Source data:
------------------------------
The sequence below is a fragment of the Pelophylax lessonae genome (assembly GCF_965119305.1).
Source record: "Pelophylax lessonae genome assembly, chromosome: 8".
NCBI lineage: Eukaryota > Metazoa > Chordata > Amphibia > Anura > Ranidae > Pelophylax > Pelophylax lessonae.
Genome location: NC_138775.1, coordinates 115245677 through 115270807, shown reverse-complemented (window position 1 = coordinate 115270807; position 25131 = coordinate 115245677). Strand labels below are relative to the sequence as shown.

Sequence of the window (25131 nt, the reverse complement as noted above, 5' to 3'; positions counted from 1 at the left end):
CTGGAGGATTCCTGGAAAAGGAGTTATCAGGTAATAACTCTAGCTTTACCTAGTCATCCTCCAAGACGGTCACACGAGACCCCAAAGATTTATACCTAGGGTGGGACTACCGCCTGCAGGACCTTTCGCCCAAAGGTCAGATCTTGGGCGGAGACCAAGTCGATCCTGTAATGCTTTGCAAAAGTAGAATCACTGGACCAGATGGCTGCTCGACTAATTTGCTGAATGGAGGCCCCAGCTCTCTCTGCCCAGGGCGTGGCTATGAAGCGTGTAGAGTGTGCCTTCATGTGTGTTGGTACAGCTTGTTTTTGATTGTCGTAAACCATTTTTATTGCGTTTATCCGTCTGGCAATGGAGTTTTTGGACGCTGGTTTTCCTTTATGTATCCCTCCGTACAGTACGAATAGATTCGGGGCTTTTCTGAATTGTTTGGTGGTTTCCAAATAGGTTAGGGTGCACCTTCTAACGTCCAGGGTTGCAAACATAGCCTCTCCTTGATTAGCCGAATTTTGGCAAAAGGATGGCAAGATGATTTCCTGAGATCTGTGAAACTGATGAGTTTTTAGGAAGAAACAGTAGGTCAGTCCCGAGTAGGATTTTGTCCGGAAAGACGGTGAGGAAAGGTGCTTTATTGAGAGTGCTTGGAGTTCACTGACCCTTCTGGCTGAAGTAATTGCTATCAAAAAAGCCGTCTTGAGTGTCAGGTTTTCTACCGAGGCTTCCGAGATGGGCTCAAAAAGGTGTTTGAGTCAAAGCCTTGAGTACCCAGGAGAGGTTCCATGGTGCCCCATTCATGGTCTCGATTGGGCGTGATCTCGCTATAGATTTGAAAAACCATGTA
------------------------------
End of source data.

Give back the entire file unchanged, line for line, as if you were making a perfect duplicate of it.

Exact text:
The sequence below is a fragment of the Pelophylax lessonae genome (assembly GCF_965119305.1).
Source record: "Pelophylax lessonae genome assembly, chromosome: 8".
NCBI lineage: Eukaryota > Metazoa > Chordata > Amphibia > Anura > Ranidae > Pelophylax > Pelophylax lessonae.
Genome location: NC_138775.1, coordinates 115245677 through 115270807, shown reverse-complemented (window position 1 = coordinate 115270807; position 25131 = coordinate 115245677). Strand labels below are relative to the sequence as shown.

Sequence of the window (25131 nt, the reverse complement as noted above, 5' to 3'; positions counted from 1 at the left end):
CTGGAGGATTCCTGGAAAAGGAGTTATCAGGTAATAACTCTAGCTTTACCTAGTCATCCTCCAAGACGGTCACACGAGACCCCAAAGATTTATACCTAGGGTGGGACTACCGCCTGCAGGACCTTTCGCCCAAAGGTCAGATCTTGGGCGGAGACCAAGTCGATCCTGTAATGCTTTGCAAAAGTAGAATCACTGGACCAGATGGCTGCTCGACTAATTTGCTGAATGGAGGCCCCAGCTCTCTCTGCCCAGGGCGTGGCTATGAAGCGTGTAGAGTGTGCCTTCATGTGTGTTGGTACAGCTTGTTTTTGATTGTCGTAAACCATTTTTATTGCGTTTATCCGTCTGGCAATGGAGTTTTTGGACGCTGGTTTTCCTTTATGTATCCCTCCGTACAGTACGAATAGATTCGGGGCTTTTCTGAATTGTTTGGTGGTTTCCAAATAGGTTAGGGTGCACCTTCTAACGTCCAGGGTTGCAAACATAGCCTCTCCTTGATTAGCCGAATTTTGGCAAAAGGATGGCAAGATGATTTCCTGAGATCTGTGAAACTGATGAGTTTTTAGGAAGAAACAGTAGGTCAGTCCCGAGTAGGATTTTGTCCGGAAAGACGGTGAGGAAAGGTGCTTTATTGAGAGTGCTTGGAGTTCACTGACCCTTCTGGCTGAAGTAATTGCTATCAAAAAAGCCGTCTTGAGTGTCAGGTTTTCTACCGAGGCTTCCGAGATGGGCTCAAAAAGGTGTTTGAGTCAAAGCCTTGAGTACCCAGGAGAGGTTCCATGGTGCCCCATTCATGGTCTCGATTGGGCGTGATCTCGCTATAGATTTGAAAAACCATGTA